About 15 downtown property owners who must sign over easements to allow the improvements to Crozet Avenue to proceed met at Crozet United Methodist Church Sept. 16. First they heard a status update from county officials and discussed construction management and scheduling in detail with the engineer who is designing the project. Then, with the County officials gone, for two hours they talked out their situations with each other like good neighbors.
It can be amazing to see the town spirit of Crozet in action in circumstances like the easements struggle. What immediately emerged was solidarity. Folks understood already the need to invest in downtown’s future, they saw how they fit in, and they supported those owners who are looking at unworkable outcomes from the design, such as the turn into the Post Office parking lot and the problem of access to the dry cleaners.
They backed a proposal to open an unused right-of-way, shown on old maps as “Oak Street,” that runs along the front of the lumberyard between The Square and new Main Street. They suggested that the parallel alley, now planned to be two-way, be made one-way with parking allowed. The result would be the creation of a traditional block in downtown that holds the promise of moving traffic more easily and stimulating new business investment.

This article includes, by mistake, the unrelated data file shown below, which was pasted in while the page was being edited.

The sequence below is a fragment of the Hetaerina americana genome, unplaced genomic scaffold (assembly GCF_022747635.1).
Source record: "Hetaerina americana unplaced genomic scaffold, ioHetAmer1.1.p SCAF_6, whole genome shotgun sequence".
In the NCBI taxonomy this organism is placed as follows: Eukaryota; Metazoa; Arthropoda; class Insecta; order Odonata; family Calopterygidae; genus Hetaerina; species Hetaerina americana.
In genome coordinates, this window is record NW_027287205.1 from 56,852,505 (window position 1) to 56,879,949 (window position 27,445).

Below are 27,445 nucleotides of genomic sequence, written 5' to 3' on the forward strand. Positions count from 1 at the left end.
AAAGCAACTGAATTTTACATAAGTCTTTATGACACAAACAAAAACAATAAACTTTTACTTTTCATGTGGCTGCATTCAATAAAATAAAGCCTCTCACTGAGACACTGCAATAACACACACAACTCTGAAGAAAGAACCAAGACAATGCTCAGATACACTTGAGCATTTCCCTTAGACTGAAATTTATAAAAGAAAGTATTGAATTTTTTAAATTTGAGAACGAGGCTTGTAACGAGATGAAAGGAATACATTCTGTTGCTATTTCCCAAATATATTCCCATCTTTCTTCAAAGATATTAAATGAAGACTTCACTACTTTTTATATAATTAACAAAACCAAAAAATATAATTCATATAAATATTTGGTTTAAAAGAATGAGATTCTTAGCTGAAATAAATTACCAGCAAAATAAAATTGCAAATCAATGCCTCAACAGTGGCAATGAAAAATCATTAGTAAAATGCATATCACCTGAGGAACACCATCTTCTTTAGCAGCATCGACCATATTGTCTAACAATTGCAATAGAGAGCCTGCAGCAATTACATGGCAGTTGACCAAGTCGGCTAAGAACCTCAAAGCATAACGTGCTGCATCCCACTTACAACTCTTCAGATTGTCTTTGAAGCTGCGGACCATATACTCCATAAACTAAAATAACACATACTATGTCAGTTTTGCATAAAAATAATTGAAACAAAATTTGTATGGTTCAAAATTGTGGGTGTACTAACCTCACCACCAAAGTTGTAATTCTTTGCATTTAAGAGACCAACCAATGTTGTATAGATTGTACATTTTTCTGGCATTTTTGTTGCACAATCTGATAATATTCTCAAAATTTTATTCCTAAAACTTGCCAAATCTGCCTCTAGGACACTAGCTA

The property owners want to sign their easements. They want the heart of town to prosper. Whatever happens next, they are ready to contribute their part. This is not a matter of people resisting change; they are trying to get a plan that is sound for all their neighbors.
Rubber Meets Road This Month
The first forum of the Crozet Master Plan revision, hosted by the Crozet Community Advisory Council and Albemarle County, will be held Thursday, Oct. 15, at 7 p.m. at the Field School (Old Crozet Elementary School). The topic is land use in the Growth Area as currently described in the text and maps of the plan. In other words, the town’s ultimate build-out population is the first issue. Responses to the questionnaire on this point were adamant: the original goal of 12,500 eventual residents should be honored and expressly codified. The public is encourage to attend to make sure that that is what actually happens.
Hooray for Community Schools
The Gazette applauds the recommendation of schools superintendent Pam Moran to improve three community elementary schools in southern Albemarle rather than abandon them for the sake of a new consolidated school. That proposal never had merit and too much effort was wasted on it. But, finally, good sense seems on the verge of prevailing.